PHOTOGRAPH – Review by Diane Carson

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Photograph finds the appeal of quiet romance for two Mumbai residents

Writer/director Ritesh Batra’s Photograph is a sweet, quiet film set in and around Mumbai. It takes aim at the heartstrings, and for those who can relax into a slowly paced, hour 45 minute character study, it succeeds. The story focuses on Rafi, a shy tourist photographer pressured to marry by Dadi, the Hindi word for paternal grandmother.

When Miloni, a young woman Rafi photographs, runs off without her picture, he’s intrigued. With his grandmother coming to visit him, Rafi arranges for Miloni, whom he will introduce as Noori, to pretend she’s his fiancée, though she’s actually quite busy studying for her exams. Carefully walking an emotional tightrope, without histrionics or melodrama, these two young adults will learn to appreciate each other.

Director Batra had a universal hit with his previous The Lunchbox. He again hitches his wagon to two lonely, good hearted individuals, relying on the complex nuances of romantic longing and appealing actors to engage the audience. Photograph doesn’t achieve the appeal of The Lunchbox, but it comes close primarily because the central couple express an enviable humane spirit as they struggle with their own resistance to cultural expectations: Rafi to marry soon and Miloni as an intelligent, independent woman. Rafi’s male friends add the peer pressure that makes individuality even more difficult. Add a social divide between Rafi and Miloni, prejudice based on skin color, Rafi sending money home to pay his father’s debts, and a too aggressive teacher for Miloni, and it’s clear that there’s a solid, albeit subtle, social critique.

Technically, the cinematography emphasizes Rafi’s and Miloni’s loneliness, with out-of-focus backgrounds isolating them from colleagues. Peter Raeburn’s music expresses the various, usually sweet, moods too deliberately and too often for my taste. I prefer to provide my own sentiments, not be told how to feel. And the actors do a fine job of eliciting affection.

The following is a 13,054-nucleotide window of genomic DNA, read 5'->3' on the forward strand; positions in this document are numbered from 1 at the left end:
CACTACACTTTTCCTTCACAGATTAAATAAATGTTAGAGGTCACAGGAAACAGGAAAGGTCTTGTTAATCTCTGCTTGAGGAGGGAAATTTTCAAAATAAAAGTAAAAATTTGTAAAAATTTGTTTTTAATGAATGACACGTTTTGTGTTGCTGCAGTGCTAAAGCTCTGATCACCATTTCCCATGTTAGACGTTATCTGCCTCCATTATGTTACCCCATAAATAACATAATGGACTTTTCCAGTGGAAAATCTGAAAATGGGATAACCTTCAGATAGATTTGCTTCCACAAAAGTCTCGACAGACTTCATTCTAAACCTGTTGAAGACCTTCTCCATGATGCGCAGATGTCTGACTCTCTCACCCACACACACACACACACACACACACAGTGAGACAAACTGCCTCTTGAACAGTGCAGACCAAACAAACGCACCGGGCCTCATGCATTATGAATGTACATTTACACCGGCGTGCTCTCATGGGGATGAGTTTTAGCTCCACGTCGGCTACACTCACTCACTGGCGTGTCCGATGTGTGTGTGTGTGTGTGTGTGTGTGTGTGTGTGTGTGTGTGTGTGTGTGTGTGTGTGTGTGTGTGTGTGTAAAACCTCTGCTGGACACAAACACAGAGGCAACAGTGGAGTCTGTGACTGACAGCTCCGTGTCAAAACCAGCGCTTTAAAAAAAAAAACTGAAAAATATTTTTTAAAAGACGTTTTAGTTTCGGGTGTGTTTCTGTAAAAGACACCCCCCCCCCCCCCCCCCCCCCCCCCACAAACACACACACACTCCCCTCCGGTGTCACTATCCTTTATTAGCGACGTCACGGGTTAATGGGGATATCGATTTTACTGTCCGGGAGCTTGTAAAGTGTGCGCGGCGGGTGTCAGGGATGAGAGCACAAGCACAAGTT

Batra has a unique style, so unhurried that it’s refreshing. Near the conclusion, Rafi says, “The stories are all the same in movies these days.” I’m happy to say that Photograph defies that generalization, in Hindi and Gujarati with English subtitles.

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Diane Carson

Diane Carson

Diane Carson, Ph.D., Professor Emerita, has reviewed films for over 25 years and has covered the Cannes, Telluride, Toronto, Palm Springs, and Sundance festivals. She writes for KDHX, 88.1 FM. St. Louis’ community radio. One of the founders of the St. Louis International Film Festival, she continues to serve on juries. A past president of the University Film and Video Association, she taught film studies and production at St. Louis Community College and at Webster University. Her new book, written with two colleagues, is “Appetites and Anxieties: Food, Film, and the Politics of Representation,” Wayne State U. Press, 2014.